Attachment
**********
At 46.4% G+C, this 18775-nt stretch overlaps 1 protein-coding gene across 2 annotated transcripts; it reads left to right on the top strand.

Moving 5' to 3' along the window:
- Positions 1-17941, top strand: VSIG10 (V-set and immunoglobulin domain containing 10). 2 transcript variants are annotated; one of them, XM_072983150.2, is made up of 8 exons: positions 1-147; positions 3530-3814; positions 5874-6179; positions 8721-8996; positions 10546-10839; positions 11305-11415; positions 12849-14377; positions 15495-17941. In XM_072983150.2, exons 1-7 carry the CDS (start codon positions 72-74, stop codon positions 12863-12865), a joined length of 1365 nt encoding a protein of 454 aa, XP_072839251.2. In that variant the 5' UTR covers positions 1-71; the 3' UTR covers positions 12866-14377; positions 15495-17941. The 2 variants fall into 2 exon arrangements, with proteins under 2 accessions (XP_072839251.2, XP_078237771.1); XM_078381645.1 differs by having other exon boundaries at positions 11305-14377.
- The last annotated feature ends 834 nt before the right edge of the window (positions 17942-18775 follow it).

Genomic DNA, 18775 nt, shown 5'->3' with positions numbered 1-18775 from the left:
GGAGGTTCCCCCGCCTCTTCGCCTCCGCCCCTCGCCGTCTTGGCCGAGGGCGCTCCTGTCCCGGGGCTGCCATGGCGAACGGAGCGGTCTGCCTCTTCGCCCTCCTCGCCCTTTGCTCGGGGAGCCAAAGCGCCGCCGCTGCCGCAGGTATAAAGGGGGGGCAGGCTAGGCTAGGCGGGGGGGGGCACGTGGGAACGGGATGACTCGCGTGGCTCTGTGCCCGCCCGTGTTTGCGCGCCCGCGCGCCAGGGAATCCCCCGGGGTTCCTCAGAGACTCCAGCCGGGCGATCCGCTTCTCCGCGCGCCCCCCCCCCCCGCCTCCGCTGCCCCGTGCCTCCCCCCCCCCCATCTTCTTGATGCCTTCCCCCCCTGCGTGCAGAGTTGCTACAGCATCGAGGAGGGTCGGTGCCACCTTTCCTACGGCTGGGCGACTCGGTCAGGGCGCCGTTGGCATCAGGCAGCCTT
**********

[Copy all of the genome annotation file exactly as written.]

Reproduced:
At 46.4% G+C, this 18775-nt stretch overlaps 1 protein-coding gene across 2 annotated transcripts; it reads left to right on the top strand.

Moving 5' to 3' along the window:
- Positions 1-17941, top strand: VSIG10 (V-set and immunoglobulin domain containing 10). 2 transcript variants are annotated; one of them, XM_072983150.2, is made up of 8 exons: positions 1-147; positions 3530-3814; positions 5874-6179; positions 8721-8996; positions 10546-10839; positions 11305-11415; positions 12849-14377; positions 15495-17941. In XM_072983150.2, exons 1-7 carry the CDS (start codon positions 72-74, stop codon positions 12863-12865), a joined length of 1365 nt encoding a protein of 454 aa, XP_072839251.2. In that variant the 5' UTR covers positions 1-71; the 3' UTR covers positions 12866-14377; positions 15495-17941. The 2 variants fall into 2 exon arrangements, with proteins under 2 accessions (XP_072839251.2, XP_078237771.1); XM_078381645.1 differs by having other exon boundaries at positions 11305-14377.
- The last annotated feature ends 834 nt before the right edge of the window (positions 17942-18775 follow it).

Genomic DNA, 18775 nt, shown 5'->3' with positions numbered 1-18775 from the left:
GGAGGTTCCCCCGCCTCTTCGCCTCCGCCCCTCGCCGTCTTGGCCGAGGGCGCTCCTGTCCCGGGGCTGCCATGGCGAACGGAGCGGTCTGCCTCTTCGCCCTCCTCGCCCTTTGCTCGGGGAGCCAAAGCGCCGCCGCTGCCGCAGGTATAAAGGGGGGGCAGGCTAGGCTAGGCGGGGGGGGGCACGTGGGAACGGGATGACTCGCGTGGCTCTGTGCCCGCCCGTGTTTGCGCGCCCGCGCGCCAGGGAATCCCCCGGGGTTCCTCAGAGACTCCAGCCGGGCGATCCGCTTCTCCGCGCGCCCCCCCCCCCCGCCTCCGCTGCCCCGTGCCTCCCCCCCCCCCATCTTCTTGATGCCTTCCCCCCCTGCGTGCAGAGTTGCTACAGCATCGAGGAGGGTCGGTGCCACCTTTCCTACGGCTGGGCGACTCGGTCAGGGCGCCGTTGGCATCAGGCAGCCTT